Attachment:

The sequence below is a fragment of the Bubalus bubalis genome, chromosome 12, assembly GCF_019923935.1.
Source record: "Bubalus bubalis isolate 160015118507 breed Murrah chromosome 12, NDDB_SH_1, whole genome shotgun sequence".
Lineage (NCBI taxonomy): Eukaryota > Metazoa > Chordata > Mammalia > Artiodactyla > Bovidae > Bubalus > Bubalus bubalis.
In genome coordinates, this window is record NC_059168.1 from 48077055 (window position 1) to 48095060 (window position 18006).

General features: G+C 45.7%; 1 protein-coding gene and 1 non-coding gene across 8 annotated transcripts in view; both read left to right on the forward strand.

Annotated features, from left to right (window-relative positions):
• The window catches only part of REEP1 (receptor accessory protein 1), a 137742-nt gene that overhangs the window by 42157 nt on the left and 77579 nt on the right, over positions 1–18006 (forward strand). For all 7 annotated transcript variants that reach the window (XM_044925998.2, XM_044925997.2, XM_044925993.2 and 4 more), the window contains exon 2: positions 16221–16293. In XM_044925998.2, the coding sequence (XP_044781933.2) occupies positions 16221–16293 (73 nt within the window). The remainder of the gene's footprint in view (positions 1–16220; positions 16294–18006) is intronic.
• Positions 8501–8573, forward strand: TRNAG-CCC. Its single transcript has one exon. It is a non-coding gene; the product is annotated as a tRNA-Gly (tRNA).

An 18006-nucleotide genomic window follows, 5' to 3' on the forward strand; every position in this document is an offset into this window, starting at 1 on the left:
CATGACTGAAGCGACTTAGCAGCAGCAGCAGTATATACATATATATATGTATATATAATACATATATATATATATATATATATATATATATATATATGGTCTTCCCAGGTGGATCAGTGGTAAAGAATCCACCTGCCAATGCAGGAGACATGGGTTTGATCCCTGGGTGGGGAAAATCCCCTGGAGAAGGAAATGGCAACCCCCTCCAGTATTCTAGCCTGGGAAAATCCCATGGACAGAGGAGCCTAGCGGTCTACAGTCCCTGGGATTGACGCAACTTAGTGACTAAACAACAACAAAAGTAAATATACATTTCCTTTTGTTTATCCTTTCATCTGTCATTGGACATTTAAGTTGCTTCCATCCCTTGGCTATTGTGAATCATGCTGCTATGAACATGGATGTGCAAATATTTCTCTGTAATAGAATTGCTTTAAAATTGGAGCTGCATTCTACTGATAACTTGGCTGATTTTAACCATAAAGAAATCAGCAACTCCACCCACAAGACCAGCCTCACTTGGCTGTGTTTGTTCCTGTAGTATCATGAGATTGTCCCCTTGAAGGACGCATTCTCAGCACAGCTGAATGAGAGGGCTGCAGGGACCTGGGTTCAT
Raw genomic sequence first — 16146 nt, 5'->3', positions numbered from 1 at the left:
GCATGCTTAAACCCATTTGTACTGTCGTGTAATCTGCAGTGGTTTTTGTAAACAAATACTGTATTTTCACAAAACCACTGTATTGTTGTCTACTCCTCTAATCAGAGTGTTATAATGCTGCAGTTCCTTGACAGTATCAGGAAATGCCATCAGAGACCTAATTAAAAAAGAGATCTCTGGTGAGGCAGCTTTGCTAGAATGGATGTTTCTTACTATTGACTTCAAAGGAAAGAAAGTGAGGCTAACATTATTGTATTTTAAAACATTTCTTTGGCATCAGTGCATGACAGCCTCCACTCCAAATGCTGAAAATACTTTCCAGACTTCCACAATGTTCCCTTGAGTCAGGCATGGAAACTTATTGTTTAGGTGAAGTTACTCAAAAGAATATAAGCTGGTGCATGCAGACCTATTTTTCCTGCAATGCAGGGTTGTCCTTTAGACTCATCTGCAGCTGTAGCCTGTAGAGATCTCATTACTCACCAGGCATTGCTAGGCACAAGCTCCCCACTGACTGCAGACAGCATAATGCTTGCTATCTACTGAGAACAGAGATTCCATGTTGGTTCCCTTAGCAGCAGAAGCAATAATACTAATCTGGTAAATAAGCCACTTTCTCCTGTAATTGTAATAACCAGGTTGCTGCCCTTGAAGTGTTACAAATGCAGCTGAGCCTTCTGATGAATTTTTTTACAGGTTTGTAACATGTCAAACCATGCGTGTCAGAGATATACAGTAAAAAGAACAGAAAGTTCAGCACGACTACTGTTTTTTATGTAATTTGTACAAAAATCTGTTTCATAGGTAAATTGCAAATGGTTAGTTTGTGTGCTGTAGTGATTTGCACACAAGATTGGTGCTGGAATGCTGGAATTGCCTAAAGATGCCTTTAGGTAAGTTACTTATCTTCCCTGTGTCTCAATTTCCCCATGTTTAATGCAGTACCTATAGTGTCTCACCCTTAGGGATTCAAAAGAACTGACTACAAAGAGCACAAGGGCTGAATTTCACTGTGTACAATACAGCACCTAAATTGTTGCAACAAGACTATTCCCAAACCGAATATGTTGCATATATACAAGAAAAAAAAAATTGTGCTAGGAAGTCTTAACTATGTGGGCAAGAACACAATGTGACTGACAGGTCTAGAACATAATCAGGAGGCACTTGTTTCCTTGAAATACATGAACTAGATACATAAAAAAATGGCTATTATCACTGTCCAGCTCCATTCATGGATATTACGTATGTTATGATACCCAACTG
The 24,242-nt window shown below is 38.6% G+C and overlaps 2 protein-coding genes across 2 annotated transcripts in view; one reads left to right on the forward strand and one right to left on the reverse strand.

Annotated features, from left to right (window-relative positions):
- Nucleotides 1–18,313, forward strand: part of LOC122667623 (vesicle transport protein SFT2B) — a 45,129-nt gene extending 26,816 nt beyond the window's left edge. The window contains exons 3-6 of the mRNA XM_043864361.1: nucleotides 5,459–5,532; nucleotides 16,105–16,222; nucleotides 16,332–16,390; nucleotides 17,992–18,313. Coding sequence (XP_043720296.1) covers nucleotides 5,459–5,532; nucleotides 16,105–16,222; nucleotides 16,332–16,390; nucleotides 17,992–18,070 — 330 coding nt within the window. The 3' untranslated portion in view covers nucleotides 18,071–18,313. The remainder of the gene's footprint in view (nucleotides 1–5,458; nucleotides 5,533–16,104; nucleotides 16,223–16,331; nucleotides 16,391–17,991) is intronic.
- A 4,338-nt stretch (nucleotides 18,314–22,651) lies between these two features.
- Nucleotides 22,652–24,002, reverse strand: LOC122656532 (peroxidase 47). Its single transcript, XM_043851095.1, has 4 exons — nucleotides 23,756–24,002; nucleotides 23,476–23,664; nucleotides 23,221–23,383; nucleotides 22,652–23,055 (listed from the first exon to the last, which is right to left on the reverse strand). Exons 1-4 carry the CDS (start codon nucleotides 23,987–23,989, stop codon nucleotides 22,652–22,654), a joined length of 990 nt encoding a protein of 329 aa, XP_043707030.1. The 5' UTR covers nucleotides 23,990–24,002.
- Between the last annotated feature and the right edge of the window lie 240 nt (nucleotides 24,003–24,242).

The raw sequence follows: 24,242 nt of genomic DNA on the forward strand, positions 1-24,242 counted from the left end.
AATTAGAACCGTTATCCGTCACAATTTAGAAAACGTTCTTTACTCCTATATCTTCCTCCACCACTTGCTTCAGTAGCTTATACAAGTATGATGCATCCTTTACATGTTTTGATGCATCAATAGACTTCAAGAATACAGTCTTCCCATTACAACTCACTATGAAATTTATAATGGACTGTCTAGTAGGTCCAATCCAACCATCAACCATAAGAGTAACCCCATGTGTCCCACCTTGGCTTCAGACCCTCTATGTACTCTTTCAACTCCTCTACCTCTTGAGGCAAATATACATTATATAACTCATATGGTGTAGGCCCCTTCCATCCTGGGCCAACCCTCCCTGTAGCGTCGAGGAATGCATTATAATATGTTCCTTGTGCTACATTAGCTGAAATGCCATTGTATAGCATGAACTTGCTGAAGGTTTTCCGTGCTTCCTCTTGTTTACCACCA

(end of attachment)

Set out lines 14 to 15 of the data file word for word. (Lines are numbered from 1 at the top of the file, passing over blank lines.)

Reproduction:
Annotated features, from left to right (window-relative positions):
- Nucleotides 1–18,313, forward strand: part of LOC122667623 (vesicle transport protein SFT2B) — a 45,129-nt gene extending 26,816 nt beyond the window's left edge. The window contains exons 3-6 of the mRNA XM_043864361.1: nucleotides 5,459–5,532; nucleotides 16,105–16,222; nucleotides 16,332–16,390; nucleotides 17,992–18,313. Coding sequence (XP_043720296.1) covers nucleotides 5,459–5,532; nucleotides 16,105–16,222; nucleotides 16,332–16,390; nucleotides 17,992–18,070 — 330 coding nt within the window. The 3' untranslated portion in view covers nucleotides 18,071–18,313. The remainder of the gene's footprint in view (nucleotides 1–5,458; nucleotides 5,533–16,104; nucleotides 16,223–16,331; nucleotides 16,391–17,991) is intronic.